Annual sea level variability of the coastal ocean: The Baltic Sea-North Sea transition zone
The annual cycle is a major contribution to the non-tidal variability in sea level. Its characteristics can vary substantially even at a regional scale, particularly in an area of high variability such as the coastal ocean. This study uses previously validated coastal altimetry solutions (from ALES...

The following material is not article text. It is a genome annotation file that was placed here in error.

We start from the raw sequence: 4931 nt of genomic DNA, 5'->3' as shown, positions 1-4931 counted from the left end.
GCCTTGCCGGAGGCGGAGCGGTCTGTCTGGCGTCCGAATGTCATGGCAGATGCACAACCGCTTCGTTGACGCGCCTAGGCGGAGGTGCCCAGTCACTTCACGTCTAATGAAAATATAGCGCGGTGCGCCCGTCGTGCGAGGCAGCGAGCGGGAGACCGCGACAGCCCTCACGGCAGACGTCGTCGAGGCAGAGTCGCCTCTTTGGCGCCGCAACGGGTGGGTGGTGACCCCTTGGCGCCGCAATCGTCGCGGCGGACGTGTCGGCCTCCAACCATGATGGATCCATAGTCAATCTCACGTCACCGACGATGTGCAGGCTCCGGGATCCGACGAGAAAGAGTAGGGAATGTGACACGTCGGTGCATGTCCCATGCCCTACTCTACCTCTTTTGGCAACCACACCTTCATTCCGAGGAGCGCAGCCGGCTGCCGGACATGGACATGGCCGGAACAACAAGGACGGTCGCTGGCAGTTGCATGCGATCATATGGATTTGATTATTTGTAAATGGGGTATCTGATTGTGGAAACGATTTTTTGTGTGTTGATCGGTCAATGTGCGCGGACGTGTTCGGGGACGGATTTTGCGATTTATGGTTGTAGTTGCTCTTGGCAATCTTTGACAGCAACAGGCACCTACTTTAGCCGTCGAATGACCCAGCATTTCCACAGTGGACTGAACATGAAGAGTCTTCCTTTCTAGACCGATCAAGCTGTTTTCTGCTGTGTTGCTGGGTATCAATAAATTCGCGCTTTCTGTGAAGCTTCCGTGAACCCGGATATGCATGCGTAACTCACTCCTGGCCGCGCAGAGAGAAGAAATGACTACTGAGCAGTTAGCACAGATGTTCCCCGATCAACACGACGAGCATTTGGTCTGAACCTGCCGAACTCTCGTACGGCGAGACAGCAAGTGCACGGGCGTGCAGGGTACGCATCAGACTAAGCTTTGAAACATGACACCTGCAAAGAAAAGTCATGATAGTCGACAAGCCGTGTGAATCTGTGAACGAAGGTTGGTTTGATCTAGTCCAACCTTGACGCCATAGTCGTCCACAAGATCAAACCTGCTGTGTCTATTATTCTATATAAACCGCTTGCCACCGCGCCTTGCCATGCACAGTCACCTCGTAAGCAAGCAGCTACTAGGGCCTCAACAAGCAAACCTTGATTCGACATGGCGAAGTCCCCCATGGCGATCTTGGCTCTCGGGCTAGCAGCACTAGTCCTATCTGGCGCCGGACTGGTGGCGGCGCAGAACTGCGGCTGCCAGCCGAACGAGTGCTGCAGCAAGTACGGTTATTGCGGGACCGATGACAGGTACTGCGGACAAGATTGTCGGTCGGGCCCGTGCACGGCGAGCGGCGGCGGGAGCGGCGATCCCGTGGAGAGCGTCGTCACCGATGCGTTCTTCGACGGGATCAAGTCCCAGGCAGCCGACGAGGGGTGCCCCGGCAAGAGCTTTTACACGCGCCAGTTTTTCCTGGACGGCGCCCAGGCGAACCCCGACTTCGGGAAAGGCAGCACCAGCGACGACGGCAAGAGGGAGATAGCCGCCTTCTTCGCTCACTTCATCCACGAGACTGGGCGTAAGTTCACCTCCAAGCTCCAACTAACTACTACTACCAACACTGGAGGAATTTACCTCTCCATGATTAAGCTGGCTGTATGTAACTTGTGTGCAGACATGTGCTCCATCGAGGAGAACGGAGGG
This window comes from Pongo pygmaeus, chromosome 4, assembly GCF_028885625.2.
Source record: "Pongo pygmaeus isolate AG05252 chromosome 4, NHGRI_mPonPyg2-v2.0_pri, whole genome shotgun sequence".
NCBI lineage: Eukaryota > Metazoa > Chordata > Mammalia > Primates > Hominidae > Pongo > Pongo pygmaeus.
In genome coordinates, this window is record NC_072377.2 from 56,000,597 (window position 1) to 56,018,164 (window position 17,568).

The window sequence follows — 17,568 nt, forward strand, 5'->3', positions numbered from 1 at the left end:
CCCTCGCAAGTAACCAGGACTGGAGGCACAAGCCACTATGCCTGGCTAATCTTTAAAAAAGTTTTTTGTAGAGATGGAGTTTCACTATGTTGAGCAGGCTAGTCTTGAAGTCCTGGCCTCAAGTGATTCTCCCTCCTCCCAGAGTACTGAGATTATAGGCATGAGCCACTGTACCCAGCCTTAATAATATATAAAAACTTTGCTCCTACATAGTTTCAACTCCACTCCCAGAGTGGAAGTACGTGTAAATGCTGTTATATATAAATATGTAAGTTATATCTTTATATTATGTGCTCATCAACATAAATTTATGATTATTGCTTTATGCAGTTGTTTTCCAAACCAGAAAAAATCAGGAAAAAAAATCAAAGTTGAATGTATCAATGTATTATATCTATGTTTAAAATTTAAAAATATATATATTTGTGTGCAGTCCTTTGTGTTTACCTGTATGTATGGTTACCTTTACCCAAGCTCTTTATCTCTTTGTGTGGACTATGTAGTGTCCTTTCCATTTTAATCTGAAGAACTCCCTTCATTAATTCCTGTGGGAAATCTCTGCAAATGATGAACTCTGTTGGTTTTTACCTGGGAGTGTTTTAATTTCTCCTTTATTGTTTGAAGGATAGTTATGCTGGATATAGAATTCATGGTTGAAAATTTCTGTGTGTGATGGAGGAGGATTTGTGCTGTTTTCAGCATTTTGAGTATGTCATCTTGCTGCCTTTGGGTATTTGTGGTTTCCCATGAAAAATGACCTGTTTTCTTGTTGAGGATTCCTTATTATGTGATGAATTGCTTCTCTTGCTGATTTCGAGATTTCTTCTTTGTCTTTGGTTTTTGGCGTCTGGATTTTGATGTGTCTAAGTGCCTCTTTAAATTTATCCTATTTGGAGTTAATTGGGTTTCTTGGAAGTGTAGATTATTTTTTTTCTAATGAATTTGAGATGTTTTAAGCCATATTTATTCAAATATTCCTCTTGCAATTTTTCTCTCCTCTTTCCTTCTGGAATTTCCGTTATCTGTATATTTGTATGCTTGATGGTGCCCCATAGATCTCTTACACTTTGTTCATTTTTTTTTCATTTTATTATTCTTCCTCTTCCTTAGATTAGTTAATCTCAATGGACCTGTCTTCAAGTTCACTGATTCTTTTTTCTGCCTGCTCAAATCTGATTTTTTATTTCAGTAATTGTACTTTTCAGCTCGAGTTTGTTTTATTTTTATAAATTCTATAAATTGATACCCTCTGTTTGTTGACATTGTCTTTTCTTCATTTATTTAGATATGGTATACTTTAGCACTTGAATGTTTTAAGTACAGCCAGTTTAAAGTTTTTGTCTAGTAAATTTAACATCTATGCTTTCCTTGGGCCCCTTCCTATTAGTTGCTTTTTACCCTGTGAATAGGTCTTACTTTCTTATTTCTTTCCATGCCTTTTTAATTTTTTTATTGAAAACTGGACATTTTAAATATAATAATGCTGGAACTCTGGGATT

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|Summary:||The annual cycle is a major contribution to the non-tidal variability in sea level. Its characteristics can vary substantially even at a regional scale, particularly in an area of high variability such as the coastal ocean. This study uses previously validated coastal altimetry solutions (from ALES dataset) and the reference ESA Sea Level Climate Change Initiative dataset to improve the understanding of the annual cycle during the Envisat years (2002-2010) in the North Sea - Baltic Sea transition area. This area of study is chosen because of the complex coastal morphology and the availability of in-situ measurements. To our knowledge, this is the first time that the improvements brought by coastal satellite altimetry to the description of the annual variability of the sea level have been evaluated and discussed. The findings are interpreted with the help of a local climatology and wind stress from a reanalysis model. The coastal amplitude of the annual cycle estimated from ALES altimetry data is in better agreement with estimations derived from in-situ data than the one from the reference dataset. Wind stress is found to be the main driver of annual cycle variability throughout the domain, while different steric contributions are responsible for the differences within and among the sub-basins. We conclude that the ALES coastal altimetry product is a reliable dataset to study the annual cycle of the sea level at a regional scale and the strategy described in this research can be applied to other areas of the coastal ocean where the coverage from the tide gauges is not sufficient.|